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Tag Archive for better customer feedback

Is NPS outdated and irrelevant?

Net Promoter Score

The Pros and Cons of Net Promoter Score

Companies across the globe continue to recognize that superior customer experiences yield greater business results, resulting in brand loyalty while driving revenue growth. When it comes to market share, losing the Customer Experience (CX) race can be detrimental for a business.

The Net Promoter Score (NPS) has become a common tool to measure the state of an organization’s CX in an effort to improve customer service. It has become a measurement tool that’s widely recognized and increasingly adopted by organizations globally to understand a customer’s sentiment and loyalty towards a brand, as well as whether they are more or less likely to promote the company.

How it Works

The NPS system seeks to measure not just customer satisfaction, but it gauges whether customers like your company so much that they’d tell their friends about it. It asks one question: “How likely is it that you would recommend [Organization X] to a friend or colleague?”

Customers are asked to rate their answers on a 0-10 scale, which is divided up into three categories:
“Detractors,” “Passives,” and “Promoters.”
0 – 6: Detractors
7 – 8: Passives
9-10: Promoters

But can one question really provide enough detailed information to create a CX strategy? Some executives say no.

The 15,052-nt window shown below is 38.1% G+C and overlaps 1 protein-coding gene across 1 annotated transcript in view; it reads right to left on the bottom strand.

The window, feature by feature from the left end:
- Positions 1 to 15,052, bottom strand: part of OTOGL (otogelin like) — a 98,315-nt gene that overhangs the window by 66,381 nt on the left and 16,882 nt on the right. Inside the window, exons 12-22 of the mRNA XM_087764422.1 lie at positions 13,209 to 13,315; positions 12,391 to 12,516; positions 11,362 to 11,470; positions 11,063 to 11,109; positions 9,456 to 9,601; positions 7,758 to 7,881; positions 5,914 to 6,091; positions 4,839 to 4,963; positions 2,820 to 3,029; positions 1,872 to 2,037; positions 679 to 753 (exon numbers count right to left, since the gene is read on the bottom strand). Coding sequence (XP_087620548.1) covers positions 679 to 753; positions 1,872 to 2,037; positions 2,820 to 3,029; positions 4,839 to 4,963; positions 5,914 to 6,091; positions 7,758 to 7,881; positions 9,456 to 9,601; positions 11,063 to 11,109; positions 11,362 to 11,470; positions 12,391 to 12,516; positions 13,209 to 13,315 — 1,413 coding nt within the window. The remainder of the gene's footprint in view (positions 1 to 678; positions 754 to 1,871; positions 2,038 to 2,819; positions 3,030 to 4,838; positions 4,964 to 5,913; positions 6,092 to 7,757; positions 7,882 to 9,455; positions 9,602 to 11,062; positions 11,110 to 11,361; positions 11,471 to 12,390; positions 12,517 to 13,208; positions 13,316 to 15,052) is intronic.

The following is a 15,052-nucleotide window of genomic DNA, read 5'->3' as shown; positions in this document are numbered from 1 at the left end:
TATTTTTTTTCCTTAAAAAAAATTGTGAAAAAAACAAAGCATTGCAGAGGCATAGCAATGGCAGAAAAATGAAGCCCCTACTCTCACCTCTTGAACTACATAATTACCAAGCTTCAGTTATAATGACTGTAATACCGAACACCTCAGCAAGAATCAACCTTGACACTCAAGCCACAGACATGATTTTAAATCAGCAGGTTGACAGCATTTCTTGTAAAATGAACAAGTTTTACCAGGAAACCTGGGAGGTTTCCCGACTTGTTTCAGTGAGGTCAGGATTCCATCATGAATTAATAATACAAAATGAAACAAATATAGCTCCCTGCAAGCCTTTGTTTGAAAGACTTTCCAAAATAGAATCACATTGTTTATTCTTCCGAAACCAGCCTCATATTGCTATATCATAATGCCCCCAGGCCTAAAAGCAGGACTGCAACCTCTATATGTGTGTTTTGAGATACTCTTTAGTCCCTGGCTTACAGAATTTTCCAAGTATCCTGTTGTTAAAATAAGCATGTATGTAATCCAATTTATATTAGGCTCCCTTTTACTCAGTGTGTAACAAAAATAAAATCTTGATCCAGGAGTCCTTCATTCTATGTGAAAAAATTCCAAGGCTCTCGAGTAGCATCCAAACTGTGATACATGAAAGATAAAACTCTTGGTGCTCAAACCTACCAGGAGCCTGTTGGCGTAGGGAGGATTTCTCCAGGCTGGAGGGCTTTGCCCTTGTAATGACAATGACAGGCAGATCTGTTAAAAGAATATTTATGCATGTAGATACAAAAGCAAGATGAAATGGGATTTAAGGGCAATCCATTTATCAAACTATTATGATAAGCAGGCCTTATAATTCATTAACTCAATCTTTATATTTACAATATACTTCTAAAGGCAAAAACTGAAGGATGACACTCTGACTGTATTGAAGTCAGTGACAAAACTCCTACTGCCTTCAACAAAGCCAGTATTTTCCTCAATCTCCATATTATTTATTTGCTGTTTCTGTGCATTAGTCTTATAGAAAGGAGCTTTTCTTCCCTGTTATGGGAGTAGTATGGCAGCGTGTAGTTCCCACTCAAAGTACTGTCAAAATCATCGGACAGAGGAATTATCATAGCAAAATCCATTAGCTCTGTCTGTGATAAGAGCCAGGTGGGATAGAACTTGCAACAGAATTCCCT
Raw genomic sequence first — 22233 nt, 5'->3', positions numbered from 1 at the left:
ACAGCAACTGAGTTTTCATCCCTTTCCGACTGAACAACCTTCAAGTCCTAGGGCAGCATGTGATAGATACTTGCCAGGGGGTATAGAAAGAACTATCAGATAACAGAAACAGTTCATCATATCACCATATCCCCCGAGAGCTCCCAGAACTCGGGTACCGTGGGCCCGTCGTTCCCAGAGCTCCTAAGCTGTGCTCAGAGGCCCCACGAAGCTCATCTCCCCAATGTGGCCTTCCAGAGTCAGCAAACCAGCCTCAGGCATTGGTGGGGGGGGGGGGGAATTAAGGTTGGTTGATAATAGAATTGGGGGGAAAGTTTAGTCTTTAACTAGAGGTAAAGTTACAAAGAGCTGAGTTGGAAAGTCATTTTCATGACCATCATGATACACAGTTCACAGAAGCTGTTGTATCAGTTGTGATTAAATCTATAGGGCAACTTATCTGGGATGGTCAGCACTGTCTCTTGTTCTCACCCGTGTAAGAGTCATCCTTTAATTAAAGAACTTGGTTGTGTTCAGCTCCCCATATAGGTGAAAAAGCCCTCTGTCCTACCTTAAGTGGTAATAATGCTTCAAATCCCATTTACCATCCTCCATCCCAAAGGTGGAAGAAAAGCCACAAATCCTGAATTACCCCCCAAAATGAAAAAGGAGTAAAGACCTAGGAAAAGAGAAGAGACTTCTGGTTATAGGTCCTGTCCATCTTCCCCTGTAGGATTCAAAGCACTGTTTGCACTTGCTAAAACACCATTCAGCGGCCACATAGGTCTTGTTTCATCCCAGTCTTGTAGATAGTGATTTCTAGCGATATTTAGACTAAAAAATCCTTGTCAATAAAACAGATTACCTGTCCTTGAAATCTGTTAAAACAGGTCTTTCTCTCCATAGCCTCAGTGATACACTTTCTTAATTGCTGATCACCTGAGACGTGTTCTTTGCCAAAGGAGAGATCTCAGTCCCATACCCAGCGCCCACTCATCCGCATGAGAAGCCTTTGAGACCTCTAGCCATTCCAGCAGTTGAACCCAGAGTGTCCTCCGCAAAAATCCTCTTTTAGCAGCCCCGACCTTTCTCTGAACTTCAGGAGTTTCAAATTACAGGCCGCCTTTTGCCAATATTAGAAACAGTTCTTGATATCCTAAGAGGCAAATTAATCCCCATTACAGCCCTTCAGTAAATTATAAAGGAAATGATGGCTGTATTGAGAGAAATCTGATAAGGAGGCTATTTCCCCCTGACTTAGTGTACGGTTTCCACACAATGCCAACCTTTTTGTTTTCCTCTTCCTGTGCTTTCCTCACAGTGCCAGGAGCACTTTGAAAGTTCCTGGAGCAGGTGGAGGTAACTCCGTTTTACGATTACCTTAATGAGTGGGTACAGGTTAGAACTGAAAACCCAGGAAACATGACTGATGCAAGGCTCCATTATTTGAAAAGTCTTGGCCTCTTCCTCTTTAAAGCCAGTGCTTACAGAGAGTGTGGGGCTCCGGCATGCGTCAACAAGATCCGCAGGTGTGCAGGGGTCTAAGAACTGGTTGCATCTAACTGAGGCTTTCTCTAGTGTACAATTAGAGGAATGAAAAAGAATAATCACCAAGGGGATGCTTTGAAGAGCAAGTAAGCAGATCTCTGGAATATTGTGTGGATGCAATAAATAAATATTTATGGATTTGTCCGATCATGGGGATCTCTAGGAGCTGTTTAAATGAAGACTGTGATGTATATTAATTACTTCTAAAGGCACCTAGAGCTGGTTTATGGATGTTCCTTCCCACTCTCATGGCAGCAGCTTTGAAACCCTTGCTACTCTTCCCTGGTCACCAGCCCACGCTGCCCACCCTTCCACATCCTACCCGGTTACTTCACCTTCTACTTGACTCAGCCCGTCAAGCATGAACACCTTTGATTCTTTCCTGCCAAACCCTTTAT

Let’s take a look at some pros and cons of NPS:

Pro: The NPS system is easy to use

The NPS online poll does not require a statistician to administer it. The example survey question is based around one idea, whether your customers like your company enough to recommend it, and often includes a few follow-up survey questions to understand why people would recommend/would not recommend your brand. You can easily send it out to customers through email or post on your website.

Pro: The NPS is great for management

When management is looking for an easy, big-picture gauge of customer loyalty, the NPS works. Not only do Net Promoter Scores help a company see how it’s doing against the competition, but managers can use it to see how one department’s services are doing against other departments. For example, does the tech service division receive higher scores than the field-service department? If so, how can the company improve so that all of the departments are getting equal, high scores?

Pro: The NPS uses a common language to classify customers

The NPS questionnaire breaks scores down into three customer categories: Promoters, Detractors, and Passives. The categories make it easy to classify a customer’s level of loyalty, and it gives everyone in your company the same language when referring to customers. Do you have a large group of Promoters who you should rally to post reviews or participate in a focus group? Are there Detractors who you need to assign someone to do follow-up work with? The system makes it easy to tell customers apart.

Pro: The NPS system is correlated with increased business growth

Numerous studies, including those conducted by the Harvard Business Review, Satmetrix, and Bain & Company have found a strong correlation between high Net Promoter Scores and revenue. The research shows that when companies adopt the NPS question, and use it as a key metric, it helps drive business growth as the company becomes more focused on improving the score.